Hudson’s Bay Sheds the Gilt to Get Back to Basics
(Bloomberg Opinion) -- Good riddance, Gilt.
It had been clear for some time that Gilt wasn't exactly gilding the retailing empire that includes Saks Fifth Avenue and Lord & Taylor. In April 2017, the company said it had taken a C$116 million impairment charge on the segment of the business that includes Gilt. Its fourth-quarter 2017 earnings press release said it had taken a C$63 million impairment charge related to the Gilt trade name.
In quarterly results that Hudson's Bay reported on Tuesday, Gilt was classified as a discontinued operation, so it was excluded from comparable sales figures. But it used to be grouped in quarterly results with Saks Off Fifth, and as this chart shows, that division has been struggling for some time:
Helena Foulkes, who only became CEO of Hudson's Bay in February, undoubtedly did the right thing by unloading this dead weight from the company’s portfolio. That she acted quickly to do so is an encouraging sign that she'll be pragmatic and decisive in her bid to turn around the challenged company. (Her decision announced on Tuesday to close as many as 10 Lord & Taylor stores, including the flagship Manhattan location, also hints at a proactive approach.)
And yet this transaction is a reminder of just how big a mess she has on her hands. It reflects poorly on previous leadership that the company handed out $250 million just two years ago for something that turned out to be a complete dud.
Gilt reportedly had a valuation of $1 billion in 2011. The mere fact that Hudson's Bay was able to get Gilt for $250 million should have been a red flag that the model was not looking as durable and promising as it once was.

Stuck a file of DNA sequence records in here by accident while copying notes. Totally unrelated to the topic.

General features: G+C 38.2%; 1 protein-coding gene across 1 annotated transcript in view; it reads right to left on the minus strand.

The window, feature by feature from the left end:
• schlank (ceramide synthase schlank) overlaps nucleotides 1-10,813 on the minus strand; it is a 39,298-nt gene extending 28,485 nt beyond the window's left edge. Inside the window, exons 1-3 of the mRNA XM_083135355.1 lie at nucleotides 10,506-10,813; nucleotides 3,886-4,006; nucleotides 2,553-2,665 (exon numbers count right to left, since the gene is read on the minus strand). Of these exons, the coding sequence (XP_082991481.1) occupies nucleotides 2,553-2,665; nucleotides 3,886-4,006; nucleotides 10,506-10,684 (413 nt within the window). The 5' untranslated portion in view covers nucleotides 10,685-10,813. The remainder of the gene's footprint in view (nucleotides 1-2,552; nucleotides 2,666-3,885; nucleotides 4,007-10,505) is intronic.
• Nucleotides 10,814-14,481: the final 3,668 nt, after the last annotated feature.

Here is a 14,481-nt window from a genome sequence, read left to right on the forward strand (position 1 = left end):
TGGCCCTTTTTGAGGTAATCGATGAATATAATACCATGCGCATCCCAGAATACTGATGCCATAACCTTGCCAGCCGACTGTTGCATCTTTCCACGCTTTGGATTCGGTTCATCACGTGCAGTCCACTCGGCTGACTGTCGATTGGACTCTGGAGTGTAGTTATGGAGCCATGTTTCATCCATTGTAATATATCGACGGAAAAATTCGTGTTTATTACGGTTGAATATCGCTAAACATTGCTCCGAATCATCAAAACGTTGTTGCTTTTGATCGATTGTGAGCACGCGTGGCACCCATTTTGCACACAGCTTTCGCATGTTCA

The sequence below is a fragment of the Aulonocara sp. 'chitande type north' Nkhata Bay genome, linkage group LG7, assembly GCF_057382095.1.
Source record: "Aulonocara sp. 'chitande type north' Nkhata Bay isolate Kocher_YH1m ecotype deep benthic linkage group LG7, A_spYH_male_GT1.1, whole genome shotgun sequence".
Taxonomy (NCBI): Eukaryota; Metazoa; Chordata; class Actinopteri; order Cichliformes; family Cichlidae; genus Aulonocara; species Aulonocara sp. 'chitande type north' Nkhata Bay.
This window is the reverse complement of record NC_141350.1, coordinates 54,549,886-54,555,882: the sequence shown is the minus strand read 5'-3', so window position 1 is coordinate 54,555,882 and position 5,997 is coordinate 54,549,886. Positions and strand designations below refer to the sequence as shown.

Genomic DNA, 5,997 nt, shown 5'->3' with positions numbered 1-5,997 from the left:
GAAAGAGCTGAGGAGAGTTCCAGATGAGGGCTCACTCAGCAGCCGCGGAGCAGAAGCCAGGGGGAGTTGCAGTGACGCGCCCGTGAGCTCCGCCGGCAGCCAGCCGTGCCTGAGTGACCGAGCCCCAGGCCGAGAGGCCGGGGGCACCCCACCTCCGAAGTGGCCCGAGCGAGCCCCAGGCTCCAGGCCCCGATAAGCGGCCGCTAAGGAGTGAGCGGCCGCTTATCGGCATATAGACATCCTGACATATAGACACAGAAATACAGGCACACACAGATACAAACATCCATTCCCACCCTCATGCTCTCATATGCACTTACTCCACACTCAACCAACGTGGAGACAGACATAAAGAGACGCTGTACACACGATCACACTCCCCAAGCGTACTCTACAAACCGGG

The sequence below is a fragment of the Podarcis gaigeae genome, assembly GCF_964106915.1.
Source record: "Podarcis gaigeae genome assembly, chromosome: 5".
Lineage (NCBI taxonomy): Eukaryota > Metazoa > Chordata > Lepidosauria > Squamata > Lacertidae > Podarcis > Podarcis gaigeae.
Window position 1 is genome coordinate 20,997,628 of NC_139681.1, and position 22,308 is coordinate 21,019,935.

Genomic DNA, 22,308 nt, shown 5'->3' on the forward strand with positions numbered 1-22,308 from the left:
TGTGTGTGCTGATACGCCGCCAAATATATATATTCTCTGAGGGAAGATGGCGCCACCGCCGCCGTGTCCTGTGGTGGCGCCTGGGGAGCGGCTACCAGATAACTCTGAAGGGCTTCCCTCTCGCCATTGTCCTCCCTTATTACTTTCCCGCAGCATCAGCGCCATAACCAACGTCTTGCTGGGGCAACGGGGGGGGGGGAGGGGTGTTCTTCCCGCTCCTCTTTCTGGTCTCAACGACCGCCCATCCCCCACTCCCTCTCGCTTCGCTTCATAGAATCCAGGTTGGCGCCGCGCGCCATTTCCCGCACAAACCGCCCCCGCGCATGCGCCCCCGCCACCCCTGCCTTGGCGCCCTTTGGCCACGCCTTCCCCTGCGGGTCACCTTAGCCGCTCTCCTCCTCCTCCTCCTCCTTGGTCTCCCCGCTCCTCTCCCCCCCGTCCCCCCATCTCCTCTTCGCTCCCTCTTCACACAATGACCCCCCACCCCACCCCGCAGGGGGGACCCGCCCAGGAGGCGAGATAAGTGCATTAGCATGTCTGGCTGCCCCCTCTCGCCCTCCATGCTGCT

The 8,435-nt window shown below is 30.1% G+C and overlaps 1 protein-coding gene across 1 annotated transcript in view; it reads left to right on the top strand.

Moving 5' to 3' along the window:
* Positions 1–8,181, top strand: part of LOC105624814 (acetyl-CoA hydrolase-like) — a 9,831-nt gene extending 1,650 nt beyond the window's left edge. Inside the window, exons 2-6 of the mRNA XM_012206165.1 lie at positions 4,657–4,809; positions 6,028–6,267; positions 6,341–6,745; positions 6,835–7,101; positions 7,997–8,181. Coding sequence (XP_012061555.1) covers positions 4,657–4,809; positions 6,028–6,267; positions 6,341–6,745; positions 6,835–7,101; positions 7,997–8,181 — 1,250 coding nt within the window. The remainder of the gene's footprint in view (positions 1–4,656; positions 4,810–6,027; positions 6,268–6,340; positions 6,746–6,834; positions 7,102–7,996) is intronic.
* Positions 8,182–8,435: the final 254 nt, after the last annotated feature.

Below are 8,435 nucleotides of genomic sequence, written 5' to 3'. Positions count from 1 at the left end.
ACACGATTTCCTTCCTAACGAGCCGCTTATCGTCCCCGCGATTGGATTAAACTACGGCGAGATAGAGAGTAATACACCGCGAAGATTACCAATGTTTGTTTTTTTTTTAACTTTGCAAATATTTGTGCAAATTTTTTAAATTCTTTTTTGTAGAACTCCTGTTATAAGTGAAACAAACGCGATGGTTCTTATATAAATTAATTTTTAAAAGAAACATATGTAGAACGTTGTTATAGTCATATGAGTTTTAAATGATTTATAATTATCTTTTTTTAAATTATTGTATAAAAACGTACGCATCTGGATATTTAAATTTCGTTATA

And whatever digital expertise Gilt brought to the table, it doesn't appear Hudson's Bay was able to put it to particularly good use. The company reported that online sales increased just 7.7 percent in the latest quarter, a pace of growth that puts it behind the likes of Nordstrom Inc., which had 18 percent growth for digital-enabled sales in the quarter, and Macy's Inc., which had "double-digit" e-commerce growth.
At least Foulkes clearly knew she needed to clean house. She has already hired Bari Harlam as chief marketing officer. Harlam worked on CVS's ExtraCare — one of the retail industry's most potent loyalty programs. And she brought on Stephen Gold, another CVS veteran, to be chief technology and digital operations officer.
And if anyone has the right background to tackle the problems at Lord & Taylor, it's Vanessa LeFebvre, whom Foulkes appointed president of the troubled chain. LeFebvre worked at Lord & Taylor years ago but has since done a tour at Macy's Inc., where she worked on building its promising Backstage off-price initiative. Most recently, she was at Stitch Fix Inc., a digital-centric startup with a new approach to shopping for apparel.
It's too early to say whether this new team is making progress. But if they can't fix this struggling retailer, you have to wonder if anyone can.
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